Growth of the Administrative State and the Administrative Procedure Act Compromise [No. 86]

Growth of the Administrative State and the Administrative Procedure Act Compromise [No. 86]

In the New Deal, Congress enacted numerous
statutes, creating new agencies, giving agencies power to address numerous issues that affect
us on a daily basis. We saw similar action by Congress in the 1970s
with respect to health and safety. Think the Clean Air Act, the Clean Water Act. Again, Congress identified these issues, passed
legislation, gave power even more power to federal agencies to address those issues. So the growth and the growth of the modern administrative
state can originally be traced back to Congress passing laws, giving more power to
federal agencies, growing federal power in comparison to states and to individuals. More recently, however, the growth of the
administrative state has happened because Congress does not act. It’s because Congress does not pass laws. We have this enormous administrative state
controlled by the president, and so for the president to respond uh to public opinion
and to the president’s own agenda, the president’s had to use these stale, older laws to address
new issues. Now part of the problem with this is that
Congress is quite polarized. Ah we don’t have a compromising Congress like
we did before. Uh we have a Congress that is not passing
laws on a regular basis, and that allows for federal agencies’ power to grow and grow. The Administrative Procedure Act attempted
to strike a compromise uh for administrative action. On the one hand, uh Congress wanted to require
agencies to go through sufficient process. They wanted them to use procedures that were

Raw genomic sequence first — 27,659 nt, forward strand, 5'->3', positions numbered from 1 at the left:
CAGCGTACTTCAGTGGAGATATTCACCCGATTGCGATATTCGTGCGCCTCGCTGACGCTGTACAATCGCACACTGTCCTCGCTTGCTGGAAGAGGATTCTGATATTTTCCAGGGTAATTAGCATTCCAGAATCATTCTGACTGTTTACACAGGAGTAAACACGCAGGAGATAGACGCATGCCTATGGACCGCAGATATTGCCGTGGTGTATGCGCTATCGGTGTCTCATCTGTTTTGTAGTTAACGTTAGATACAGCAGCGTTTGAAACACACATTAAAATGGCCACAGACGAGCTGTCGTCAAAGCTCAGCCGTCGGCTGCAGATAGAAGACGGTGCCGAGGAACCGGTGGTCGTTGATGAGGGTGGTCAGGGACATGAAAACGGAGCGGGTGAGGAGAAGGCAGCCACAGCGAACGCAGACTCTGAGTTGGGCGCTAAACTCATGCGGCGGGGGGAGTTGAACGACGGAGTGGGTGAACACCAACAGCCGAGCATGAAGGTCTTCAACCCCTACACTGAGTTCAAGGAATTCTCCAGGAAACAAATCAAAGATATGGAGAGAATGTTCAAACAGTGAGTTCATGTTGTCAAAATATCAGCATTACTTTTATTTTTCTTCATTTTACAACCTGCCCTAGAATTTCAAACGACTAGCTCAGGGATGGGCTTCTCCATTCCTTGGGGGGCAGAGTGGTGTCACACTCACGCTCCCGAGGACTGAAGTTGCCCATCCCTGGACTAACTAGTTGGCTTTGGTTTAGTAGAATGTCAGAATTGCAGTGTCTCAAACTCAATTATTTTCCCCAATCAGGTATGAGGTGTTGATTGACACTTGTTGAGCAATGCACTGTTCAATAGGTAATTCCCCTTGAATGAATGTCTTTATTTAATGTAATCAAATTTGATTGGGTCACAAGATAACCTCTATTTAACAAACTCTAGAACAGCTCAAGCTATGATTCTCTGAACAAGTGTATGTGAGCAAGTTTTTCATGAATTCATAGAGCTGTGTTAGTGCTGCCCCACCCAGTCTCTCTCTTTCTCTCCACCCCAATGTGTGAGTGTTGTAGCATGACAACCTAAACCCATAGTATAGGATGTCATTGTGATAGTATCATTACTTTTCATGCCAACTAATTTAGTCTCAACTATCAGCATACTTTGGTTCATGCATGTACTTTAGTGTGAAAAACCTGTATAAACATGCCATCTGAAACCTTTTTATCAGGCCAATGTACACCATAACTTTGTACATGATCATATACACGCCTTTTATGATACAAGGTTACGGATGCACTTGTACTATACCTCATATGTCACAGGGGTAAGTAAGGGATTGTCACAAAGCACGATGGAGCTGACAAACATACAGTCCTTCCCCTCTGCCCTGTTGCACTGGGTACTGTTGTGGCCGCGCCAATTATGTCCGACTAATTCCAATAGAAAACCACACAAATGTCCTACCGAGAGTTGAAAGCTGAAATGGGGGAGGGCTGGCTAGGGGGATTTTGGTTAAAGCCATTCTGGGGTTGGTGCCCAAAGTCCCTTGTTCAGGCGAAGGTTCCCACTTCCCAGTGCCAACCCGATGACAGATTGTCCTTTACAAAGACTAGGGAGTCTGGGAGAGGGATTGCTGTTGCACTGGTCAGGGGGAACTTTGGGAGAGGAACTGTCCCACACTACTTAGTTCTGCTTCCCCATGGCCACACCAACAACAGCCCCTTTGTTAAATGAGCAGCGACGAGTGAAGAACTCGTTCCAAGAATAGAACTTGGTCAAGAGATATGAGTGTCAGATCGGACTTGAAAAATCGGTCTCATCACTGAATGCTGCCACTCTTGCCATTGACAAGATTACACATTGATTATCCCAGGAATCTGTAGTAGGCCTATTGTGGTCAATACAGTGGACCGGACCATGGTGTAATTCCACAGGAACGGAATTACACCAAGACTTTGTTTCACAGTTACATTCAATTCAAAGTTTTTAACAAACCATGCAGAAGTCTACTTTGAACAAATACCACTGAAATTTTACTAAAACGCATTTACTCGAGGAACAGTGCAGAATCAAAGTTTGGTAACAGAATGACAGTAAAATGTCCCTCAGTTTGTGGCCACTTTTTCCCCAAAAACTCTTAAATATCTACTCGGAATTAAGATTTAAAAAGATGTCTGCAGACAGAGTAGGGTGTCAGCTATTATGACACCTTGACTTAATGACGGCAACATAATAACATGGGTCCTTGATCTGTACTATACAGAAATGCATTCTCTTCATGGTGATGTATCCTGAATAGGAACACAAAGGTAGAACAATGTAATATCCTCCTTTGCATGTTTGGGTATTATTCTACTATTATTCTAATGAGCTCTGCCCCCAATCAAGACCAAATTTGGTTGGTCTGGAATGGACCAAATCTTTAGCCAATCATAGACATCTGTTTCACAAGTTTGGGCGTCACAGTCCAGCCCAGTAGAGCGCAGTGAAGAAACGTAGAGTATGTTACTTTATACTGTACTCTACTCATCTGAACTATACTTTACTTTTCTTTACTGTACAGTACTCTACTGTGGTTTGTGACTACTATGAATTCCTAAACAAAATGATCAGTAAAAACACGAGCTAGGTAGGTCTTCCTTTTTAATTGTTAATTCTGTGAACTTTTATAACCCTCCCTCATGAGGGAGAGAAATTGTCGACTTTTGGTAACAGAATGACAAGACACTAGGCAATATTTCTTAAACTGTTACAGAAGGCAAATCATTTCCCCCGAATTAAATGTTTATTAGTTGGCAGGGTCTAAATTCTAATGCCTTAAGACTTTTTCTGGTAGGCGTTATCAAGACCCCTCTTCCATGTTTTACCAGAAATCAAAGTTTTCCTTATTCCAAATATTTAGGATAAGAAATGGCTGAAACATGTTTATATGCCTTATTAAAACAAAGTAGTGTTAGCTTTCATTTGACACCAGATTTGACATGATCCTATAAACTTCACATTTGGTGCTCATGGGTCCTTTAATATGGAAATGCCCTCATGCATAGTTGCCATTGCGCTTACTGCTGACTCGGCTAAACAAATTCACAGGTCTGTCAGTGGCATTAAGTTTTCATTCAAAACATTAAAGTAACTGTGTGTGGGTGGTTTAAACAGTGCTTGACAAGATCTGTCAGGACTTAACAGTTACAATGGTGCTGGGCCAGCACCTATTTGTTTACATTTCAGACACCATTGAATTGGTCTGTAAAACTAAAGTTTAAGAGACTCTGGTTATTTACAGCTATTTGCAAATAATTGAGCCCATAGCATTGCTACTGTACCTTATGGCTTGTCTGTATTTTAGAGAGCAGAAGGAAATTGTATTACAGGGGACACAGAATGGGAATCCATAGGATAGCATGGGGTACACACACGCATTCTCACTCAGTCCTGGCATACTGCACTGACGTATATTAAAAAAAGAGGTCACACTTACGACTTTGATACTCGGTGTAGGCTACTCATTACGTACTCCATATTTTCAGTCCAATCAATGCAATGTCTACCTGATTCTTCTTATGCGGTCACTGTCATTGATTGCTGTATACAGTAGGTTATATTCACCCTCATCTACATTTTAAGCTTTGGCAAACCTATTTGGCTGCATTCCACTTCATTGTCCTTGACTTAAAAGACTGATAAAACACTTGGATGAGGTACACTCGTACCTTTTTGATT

fair, that were transparent, that sought public input uh to account for the democratic deficit
agencies have. On the other hand, they didn’t want to require
too much process because too much process would lead to what we call ossification. If it’s too hard for an agency to regulate,
the agency won’t regulate and we’ll be stuck with regulations that are outdated, that are
stale, uh that can’t be updated to changing times. And so Congress in 1946 struck a balance. Tried to provide for enough process so there
would be transparency and public input and fairness, but not too much process that the
agency would be paralyzed, it wouldn’t be able to act, it would be ossified. Uh and that’s one of the important balances
struck by the original enactors of the Administrative Procedure Act.


One thought on “Growth of the Administrative State and the Administrative Procedure Act Compromise [No. 86]”

  • 1:06 lol wouldn't it be more accurate to say that Presidential elections have been often hinged on how a person promises to exercise the overreaching powers if elected. Or maybe, more recently , the the growth of the administrative state is the result of various Presidents exercise those powers to achieve political goal and not out of the necessity as designed.

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